Change is happening. The ratio of female vs. male university graduates has reversed since the 1970’s: 59% of all Canadian and 55% of all US university graduates are women; and women continue to outpace men in university enrolment. The percentage of women as primary income earners has increased 31% since the era of the ‘Happy Housewife’ and 42% of dual-earning households had a woman as the primary breadwinner. And, these statistics are on the rise. We need to ensure that we are all looking through modern lenses to avoid having gender bias affect whether a woman will be considered for a promotion, a new role, more responsibility, or a relocation. If Alice* is being considered for an opportunity; or, if she has been unconsciously dismissed, check for bias by asking the following questions.

  • Does Alice have young children?
  • Is Alice responsible for primary care of her children?
  • Would Alice’s husband accommodate a change?
  • Are Alice’s children older now?
  • Does Alice regularly attend to the needs of her children?

The response to each of these questions is: it doesn’t matter.

Today’s technology permits any parent, whether male or female, to address family needs and still deliver timely results at work. The lines of parental responsibility are blurred since households vary between dual-income, single-family, and blended family. Flexible work environments support work-life balance for both fathers and mothers, both parents often share primary care responsibility, and spouses tend to support each other’s careers. If a woman is appealing for an opportunity now that her children are grown, then it is assured that unconscious bias had existed previously. And, I have yet to meet a man at any level who didn’t respond promptly if his wife or children wanted his attention. These questions rarely arise automatically when considering men for opportunities, and they certainly no longer apply to women. Hopefully that antique looking glass has already been replaced with some seriously trendy specs! If not, new lenses may be in order.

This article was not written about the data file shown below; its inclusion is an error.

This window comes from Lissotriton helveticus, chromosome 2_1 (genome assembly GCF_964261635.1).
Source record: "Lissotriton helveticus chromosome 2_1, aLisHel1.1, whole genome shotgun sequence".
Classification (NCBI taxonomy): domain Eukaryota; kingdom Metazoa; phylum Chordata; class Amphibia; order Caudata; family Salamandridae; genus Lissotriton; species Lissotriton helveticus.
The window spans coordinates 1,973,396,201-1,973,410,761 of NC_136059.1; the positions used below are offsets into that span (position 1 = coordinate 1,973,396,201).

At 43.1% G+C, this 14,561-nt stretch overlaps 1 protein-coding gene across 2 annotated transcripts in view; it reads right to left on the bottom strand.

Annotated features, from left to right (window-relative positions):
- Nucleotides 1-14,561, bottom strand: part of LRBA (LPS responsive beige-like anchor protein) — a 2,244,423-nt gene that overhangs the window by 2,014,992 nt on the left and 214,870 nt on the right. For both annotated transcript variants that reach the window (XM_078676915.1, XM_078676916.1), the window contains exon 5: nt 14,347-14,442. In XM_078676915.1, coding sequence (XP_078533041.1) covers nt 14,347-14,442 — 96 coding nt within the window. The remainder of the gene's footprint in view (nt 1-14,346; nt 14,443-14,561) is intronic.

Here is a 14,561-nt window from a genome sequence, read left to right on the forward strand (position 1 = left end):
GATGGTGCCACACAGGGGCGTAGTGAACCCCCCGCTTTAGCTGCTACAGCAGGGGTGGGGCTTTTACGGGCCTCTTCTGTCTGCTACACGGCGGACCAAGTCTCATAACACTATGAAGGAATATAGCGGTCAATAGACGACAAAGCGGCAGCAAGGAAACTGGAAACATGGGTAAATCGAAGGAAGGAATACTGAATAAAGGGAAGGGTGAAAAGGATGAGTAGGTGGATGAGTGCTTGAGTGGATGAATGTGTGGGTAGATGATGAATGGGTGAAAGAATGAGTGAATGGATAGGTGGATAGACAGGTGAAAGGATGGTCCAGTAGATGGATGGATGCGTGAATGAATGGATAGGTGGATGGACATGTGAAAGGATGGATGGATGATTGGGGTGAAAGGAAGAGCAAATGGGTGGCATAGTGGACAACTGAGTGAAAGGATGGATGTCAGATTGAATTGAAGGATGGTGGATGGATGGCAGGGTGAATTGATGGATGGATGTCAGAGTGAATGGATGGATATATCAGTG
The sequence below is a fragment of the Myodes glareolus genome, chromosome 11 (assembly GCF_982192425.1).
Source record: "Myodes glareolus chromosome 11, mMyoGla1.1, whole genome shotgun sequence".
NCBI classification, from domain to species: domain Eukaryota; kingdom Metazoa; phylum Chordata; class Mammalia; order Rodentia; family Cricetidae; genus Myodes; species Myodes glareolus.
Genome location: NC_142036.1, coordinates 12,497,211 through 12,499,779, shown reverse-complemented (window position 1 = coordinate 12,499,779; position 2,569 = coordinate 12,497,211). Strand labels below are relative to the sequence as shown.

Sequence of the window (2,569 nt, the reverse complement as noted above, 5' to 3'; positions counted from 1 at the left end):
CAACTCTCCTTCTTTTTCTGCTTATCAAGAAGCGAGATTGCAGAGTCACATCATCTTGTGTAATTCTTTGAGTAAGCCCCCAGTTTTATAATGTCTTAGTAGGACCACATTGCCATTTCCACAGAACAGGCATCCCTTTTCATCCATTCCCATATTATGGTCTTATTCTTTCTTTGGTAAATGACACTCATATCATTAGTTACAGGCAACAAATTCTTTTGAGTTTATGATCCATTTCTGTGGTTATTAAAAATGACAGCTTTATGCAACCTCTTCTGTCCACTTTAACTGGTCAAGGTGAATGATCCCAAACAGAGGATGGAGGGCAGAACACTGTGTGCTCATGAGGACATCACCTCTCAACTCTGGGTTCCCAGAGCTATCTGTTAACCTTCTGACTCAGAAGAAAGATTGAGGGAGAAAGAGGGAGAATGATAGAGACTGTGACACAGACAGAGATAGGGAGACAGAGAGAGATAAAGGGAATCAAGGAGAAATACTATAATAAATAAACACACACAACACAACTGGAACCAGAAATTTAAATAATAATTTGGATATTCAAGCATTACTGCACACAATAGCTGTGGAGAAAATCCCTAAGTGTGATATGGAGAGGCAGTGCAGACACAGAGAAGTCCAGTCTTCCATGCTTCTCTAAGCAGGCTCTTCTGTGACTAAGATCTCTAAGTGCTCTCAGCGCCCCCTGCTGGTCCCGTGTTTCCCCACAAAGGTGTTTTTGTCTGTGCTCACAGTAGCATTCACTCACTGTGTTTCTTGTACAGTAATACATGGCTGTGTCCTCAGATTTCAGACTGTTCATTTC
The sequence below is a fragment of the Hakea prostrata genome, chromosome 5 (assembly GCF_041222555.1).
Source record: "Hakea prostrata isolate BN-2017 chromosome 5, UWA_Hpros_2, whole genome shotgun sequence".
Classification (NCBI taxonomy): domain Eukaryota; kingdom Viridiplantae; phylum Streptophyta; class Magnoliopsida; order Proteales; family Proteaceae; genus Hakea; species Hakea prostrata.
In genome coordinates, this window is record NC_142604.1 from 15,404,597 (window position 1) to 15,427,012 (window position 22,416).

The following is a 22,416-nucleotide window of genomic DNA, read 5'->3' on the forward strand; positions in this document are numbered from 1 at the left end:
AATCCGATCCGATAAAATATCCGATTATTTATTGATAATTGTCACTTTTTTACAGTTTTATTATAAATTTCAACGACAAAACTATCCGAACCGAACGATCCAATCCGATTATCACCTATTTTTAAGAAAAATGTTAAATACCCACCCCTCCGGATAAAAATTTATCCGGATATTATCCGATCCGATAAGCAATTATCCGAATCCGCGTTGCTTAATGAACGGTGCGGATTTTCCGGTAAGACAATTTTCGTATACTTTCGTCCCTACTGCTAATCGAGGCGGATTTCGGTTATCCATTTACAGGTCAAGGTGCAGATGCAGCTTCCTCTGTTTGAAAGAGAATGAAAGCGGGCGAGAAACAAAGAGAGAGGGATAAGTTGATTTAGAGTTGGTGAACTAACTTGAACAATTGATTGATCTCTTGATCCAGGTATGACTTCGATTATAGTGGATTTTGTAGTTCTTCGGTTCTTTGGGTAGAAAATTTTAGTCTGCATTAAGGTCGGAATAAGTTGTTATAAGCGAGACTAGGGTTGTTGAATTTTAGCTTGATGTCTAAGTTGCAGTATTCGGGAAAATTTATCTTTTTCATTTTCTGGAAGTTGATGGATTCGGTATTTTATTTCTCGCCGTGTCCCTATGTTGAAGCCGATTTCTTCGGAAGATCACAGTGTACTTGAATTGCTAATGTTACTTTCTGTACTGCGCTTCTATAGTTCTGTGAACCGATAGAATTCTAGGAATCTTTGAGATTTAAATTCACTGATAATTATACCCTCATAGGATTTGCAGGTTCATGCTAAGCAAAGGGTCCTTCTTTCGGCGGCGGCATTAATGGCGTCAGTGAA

*Alice is an arbitrary woman; any association to a real woman is purely coincidence.

feminism, Gender Diversity, katharine griffiths, katharinegriffiths, women

Gender Diversity: Does choosing easy get results?

We’re all by nature lazy. Every single one of us. Even marathon runners. A study by the University of College London demonstrated that humans tend to choose a path of least resistance unless increased awareness is used to achieve something greater or to do what is right. For example, runners apply awareness, set goals, measure progress, and consistently make healthy choices when they train for a marathon. It is through conscious effort that they find success. The same is true for the drive toward gender equality: conscious effort is needed to achieve the desired result. We can apply the same four steps to drive a gender equality agenda as a runner would to complete a marathon.

1.      Be Aware

Applying conscious effort to a diversity and inclusion program requires bringing awareness to unconscious bias. Awareness is the first step. It can be triggered with practical strategies like delivering mandatory diversity and inclusion training, creating a culture where questioning default behavior and groupthink is safe, and treating a gender equality agenda the same as any other change management initiative.

2.      Set Goals

Although a topic worthy of debate, quota setting, and disruption are required to achieve gender equality in an accelerated timeline. Setting a quota will challenge the ‘but I just want the best person for the job’ programming, because it will create discussion around what the best person for a job really looks like. Creative solutions stem from open dialog, so by setting quotas, and allowing the conflict to surface, teams have an opportunity to identify and implement strategies to combat the issues.

3.      Measure Progress